|2009. "Plus ça change...? Multiraciality and the Dynamics of Race Relations in the United States." Journal of Social Issues 65 (1): 205-219 (with Frank D. Bean).|
|2009. "Brown Picket Fences: The Immigrant Narrative and ‘Giving Back’ among the Mexican Middle-Class." Ethnicities 9 (1): 5-31 (with Jody Agius Vallejo).|
|2008. "Success Attained, Deterred, and Denied: Divergent Pathways to Social Mobility in Los Angeles’ New Second Generation." Annals of the American Academy of Political and Social Science 620: 37-61 (with Min Zhou, Jody Agius Vallejo, Rosaura Tafoya-Estrada, and Yang Sao Xiong).|
|2007 "Reinventing the Color Line: Immigration and America's New Racial/Ethnic Divide." Social Forces 86 (2): 561-586 (with Frank D. Bean).|
|2007 "Becoming Ethnic or Becoming American? Reflecting on the Divergent Pathways to Social Mobility and Assimilation among the New Second Generation." Du Bois Review 4 (1): 189-205 (with Min Zhou).|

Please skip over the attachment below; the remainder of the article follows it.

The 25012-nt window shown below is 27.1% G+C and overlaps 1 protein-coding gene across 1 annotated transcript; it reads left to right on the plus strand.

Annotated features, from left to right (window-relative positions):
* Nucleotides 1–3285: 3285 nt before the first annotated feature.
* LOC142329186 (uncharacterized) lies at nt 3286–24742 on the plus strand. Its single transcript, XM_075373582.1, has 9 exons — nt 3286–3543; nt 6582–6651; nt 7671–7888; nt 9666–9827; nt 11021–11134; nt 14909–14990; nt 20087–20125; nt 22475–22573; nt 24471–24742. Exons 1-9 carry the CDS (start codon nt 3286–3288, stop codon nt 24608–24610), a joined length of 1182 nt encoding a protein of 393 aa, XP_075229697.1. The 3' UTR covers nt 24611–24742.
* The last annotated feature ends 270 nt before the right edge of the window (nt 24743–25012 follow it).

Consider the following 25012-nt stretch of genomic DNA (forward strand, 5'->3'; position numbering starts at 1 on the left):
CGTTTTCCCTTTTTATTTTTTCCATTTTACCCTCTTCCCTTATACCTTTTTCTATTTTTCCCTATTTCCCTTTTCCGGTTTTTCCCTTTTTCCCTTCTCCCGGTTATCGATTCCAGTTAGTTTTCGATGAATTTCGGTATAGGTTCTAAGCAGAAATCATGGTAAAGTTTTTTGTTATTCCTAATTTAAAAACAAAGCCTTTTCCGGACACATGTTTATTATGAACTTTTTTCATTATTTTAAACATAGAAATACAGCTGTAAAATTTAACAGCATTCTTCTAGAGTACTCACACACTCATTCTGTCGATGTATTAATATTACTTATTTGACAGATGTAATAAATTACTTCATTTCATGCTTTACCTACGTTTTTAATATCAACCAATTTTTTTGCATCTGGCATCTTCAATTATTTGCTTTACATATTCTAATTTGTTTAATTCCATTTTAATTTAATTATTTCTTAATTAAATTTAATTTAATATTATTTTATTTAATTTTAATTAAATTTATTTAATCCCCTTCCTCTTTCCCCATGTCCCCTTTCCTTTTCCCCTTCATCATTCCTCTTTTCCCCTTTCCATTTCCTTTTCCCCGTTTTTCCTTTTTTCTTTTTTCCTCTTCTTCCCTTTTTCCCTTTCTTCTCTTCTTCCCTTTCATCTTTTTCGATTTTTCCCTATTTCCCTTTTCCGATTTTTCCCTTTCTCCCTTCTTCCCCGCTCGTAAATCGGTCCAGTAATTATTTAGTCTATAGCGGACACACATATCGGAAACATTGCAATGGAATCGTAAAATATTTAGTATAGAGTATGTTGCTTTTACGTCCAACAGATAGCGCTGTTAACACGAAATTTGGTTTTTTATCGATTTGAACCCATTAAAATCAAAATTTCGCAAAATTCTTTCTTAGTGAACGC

|2007 "Redrawing the Color Line?" City & Community 6 (1): 49-62 (with Frank D. Bean).|
|2006 "Constructing Race and Civility in Urban America." Urban Studies 43 (5-6): 903-917, Review Issue on (In)Civility and the City.|
|2006 "Cultural Assets or Structural Advantages in Numbers Gambling: Comment to Darrell Steffensmeier and Jeffery T. Ulmer – ‘Black and White Control of Numbers Gambling: A Cultural Assets—Social Capital View.’ " American Sociological Review 71 (1): 157-161.|
|2005 "Who We Are: America Becoming and Becoming American." Du Bois Review 2 (2): 287-302.|
|2005 "Immigration and Racial/Ethnic Relations in the United States." People and Place 13 (1): 1-13 (with Frank D. Bean and Susan K. Brown).|
|2004 "America's Changing Color Lines: Race/Ethnicity, Immigration, and Multiracial Identification." Annual Review of Sociology 30: 221-242 (with Frank D. Bean).|
|2004 "Immigration and Fading Color Lines in America." Census Bulletin (with Frank D. Bean).|